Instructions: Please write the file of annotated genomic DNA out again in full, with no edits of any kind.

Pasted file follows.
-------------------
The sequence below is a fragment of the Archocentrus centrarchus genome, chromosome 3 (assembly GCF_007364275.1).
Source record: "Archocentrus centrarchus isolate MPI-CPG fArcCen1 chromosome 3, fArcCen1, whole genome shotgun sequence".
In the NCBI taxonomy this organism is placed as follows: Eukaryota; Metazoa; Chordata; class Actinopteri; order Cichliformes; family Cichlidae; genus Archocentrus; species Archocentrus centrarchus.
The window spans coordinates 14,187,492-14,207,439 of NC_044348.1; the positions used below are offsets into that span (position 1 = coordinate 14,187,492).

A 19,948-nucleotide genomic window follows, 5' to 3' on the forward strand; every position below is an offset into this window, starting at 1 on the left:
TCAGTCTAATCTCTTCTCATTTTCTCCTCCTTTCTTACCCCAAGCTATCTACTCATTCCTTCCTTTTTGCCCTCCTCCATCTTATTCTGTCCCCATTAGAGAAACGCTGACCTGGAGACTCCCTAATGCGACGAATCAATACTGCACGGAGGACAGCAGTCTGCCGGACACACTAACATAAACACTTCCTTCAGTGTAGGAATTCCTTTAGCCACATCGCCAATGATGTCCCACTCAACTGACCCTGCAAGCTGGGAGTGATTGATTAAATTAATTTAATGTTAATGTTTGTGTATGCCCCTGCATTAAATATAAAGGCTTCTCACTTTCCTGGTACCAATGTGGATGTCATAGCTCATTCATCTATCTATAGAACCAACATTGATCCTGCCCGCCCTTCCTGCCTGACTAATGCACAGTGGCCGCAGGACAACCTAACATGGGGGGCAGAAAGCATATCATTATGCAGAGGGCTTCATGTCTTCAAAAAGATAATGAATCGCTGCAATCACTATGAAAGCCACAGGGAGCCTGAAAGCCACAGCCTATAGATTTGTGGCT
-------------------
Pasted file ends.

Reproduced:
The sequence below is a fragment of the Archocentrus centrarchus genome, chromosome 3 (assembly GCF_007364275.1).
Source record: "Archocentrus centrarchus isolate MPI-CPG fArcCen1 chromosome 3, fArcCen1, whole genome shotgun sequence".
In the NCBI taxonomy this organism is placed as follows: Eukaryota; Metazoa; Chordata; class Actinopteri; order Cichliformes; family Cichlidae; genus Archocentrus; species Archocentrus centrarchus.
The window spans coordinates 14,187,492-14,207,439 of NC_044348.1; the positions used below are offsets into that span (position 1 = coordinate 14,187,492).

A 19,948-nucleotide genomic window follows, 5' to 3' on the forward strand; every position below is an offset into this window, starting at 1 on the left:
TCAGTCTAATCTCTTCTCATTTTCTCCTCCTTTCTTACCCCAAGCTATCTACTCATTCCTTCCTTTTTGCCCTCCTCCATCTTATTCTGTCCCCATTAGAGAAACGCTGACCTGGAGACTCCCTAATGCGACGAATCAATACTGCACGGAGGACAGCAGTCTGCCGGACACACTAACATAAACACTTCCTTCAGTGTAGGAATTCCTTTAGCCACATCGCCAATGATGTCCCACTCAACTGACCCTGCAAGCTGGGAGTGATTGATTAAATTAATTTAATGTTAATGTTTGTGTATGCCCCTGCATTAAATATAAAGGCTTCTCACTTTCCTGGTACCAATGTGGATGTCATAGCTCATTCATCTATCTATAGAACCAACATTGATCCTGCCCGCCCTTCCTGCCTGACTAATGCACAGTGGCCGCAGGACAACCTAACATGGGGGGCAGAAAGCATATCATTATGCAGAGGGCTTCATGTCTTCAAAAAGATAATGAATCGCTGCAATCACTATGAAAGCCACAGGGAGCCTGAAAGCCACAGCCTATAGATTTGTGGCT